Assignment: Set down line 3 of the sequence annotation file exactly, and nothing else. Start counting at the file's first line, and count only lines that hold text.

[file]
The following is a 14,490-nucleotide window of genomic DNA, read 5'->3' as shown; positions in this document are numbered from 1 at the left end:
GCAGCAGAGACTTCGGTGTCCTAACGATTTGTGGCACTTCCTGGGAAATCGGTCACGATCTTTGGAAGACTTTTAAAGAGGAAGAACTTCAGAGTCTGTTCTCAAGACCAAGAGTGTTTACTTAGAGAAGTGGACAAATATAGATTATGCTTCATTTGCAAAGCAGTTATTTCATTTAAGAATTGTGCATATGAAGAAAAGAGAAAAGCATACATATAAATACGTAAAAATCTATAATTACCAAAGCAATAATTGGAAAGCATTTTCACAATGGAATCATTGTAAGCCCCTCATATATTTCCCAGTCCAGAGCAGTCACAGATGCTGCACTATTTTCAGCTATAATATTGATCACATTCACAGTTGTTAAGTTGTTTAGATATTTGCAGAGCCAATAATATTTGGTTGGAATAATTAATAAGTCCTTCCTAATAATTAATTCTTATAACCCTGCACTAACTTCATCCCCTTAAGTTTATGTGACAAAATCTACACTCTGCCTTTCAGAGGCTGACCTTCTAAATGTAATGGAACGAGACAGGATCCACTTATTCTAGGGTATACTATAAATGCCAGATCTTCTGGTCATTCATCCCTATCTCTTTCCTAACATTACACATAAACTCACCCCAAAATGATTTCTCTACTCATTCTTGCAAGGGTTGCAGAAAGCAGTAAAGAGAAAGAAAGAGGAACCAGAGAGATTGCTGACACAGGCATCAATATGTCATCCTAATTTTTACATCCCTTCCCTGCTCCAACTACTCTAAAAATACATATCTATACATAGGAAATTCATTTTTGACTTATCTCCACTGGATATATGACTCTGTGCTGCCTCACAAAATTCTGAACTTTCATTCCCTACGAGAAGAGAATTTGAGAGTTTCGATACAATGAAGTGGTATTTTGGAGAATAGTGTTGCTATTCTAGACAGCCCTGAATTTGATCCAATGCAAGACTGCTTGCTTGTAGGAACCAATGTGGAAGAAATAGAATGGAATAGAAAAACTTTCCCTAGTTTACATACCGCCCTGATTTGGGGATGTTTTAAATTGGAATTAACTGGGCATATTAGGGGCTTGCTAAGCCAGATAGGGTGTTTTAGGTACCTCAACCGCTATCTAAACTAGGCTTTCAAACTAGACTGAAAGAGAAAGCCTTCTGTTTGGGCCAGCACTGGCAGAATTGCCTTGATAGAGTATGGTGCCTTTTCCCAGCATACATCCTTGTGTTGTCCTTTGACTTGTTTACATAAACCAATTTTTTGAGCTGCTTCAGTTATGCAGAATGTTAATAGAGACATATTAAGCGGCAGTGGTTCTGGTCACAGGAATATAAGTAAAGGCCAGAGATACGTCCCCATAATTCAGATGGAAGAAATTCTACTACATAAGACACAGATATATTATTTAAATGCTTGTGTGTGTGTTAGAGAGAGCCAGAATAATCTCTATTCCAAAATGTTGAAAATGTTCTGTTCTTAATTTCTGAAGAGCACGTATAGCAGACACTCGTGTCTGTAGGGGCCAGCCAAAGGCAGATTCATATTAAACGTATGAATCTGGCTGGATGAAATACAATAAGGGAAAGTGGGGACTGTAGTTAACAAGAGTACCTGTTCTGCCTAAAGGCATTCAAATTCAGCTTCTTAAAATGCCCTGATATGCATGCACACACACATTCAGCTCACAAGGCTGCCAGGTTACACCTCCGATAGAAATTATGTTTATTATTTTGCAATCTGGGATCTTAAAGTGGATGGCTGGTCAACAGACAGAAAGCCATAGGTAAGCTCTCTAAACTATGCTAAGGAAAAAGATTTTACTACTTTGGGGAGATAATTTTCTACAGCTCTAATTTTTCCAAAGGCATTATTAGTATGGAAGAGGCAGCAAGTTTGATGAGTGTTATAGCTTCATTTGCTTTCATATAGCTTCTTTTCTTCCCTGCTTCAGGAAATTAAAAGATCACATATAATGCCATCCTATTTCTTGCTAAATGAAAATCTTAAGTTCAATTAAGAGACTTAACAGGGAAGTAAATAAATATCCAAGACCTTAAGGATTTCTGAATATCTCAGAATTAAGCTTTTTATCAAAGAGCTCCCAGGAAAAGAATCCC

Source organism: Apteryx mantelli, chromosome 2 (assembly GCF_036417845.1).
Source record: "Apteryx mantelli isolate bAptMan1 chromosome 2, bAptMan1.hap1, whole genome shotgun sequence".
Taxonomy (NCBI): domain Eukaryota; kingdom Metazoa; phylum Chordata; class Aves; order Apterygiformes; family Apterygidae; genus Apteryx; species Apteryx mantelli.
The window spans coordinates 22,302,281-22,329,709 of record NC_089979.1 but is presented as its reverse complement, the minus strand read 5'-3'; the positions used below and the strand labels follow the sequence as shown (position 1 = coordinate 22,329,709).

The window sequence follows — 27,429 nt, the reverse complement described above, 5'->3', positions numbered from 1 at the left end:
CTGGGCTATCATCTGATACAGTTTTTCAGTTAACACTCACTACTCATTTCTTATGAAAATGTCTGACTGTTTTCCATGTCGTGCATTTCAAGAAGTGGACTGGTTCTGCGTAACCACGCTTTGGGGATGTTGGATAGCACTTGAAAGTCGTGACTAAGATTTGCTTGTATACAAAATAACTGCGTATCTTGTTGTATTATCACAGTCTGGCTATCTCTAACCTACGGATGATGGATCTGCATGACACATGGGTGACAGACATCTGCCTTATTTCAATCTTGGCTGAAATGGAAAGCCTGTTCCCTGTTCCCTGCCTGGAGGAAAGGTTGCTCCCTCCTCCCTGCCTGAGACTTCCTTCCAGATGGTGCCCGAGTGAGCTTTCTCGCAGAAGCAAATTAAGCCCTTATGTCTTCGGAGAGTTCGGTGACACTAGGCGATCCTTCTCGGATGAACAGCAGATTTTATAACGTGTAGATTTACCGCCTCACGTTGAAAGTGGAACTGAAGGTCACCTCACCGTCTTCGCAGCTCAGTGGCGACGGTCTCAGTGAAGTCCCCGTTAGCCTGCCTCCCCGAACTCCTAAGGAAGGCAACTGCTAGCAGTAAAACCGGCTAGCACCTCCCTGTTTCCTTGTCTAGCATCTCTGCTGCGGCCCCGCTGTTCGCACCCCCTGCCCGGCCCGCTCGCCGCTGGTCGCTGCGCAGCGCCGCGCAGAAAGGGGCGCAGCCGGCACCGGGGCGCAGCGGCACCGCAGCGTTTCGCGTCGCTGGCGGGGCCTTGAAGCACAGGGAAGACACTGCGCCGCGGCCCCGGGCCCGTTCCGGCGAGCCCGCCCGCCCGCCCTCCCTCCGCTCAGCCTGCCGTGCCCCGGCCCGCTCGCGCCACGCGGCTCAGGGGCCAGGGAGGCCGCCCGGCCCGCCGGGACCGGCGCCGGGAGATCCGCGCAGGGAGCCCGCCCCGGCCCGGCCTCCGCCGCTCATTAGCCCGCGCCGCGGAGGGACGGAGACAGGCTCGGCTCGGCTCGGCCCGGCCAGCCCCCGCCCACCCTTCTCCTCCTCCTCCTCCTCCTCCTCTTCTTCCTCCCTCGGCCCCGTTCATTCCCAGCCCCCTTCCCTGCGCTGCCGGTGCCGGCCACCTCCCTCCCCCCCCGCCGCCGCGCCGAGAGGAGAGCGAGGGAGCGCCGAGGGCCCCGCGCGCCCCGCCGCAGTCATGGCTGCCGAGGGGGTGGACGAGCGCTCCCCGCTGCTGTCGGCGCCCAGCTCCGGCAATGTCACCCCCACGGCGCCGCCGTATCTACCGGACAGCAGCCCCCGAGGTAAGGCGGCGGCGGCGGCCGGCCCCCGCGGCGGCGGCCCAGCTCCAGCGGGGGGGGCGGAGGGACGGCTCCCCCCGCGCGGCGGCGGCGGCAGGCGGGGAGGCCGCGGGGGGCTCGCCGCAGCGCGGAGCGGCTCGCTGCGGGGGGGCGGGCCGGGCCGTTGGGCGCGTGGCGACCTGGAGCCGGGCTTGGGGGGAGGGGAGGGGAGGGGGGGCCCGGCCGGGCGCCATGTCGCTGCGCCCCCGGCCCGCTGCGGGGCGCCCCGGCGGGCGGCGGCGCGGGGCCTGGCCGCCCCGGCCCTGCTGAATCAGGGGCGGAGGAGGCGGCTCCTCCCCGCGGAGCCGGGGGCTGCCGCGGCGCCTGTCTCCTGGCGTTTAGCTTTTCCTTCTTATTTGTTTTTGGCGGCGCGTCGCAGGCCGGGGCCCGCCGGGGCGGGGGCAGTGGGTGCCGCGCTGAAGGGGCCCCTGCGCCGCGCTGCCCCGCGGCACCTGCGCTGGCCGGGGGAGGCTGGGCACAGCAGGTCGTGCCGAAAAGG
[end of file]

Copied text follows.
Source organism: Apteryx mantelli, chromosome 2 (assembly GCF_036417845.1).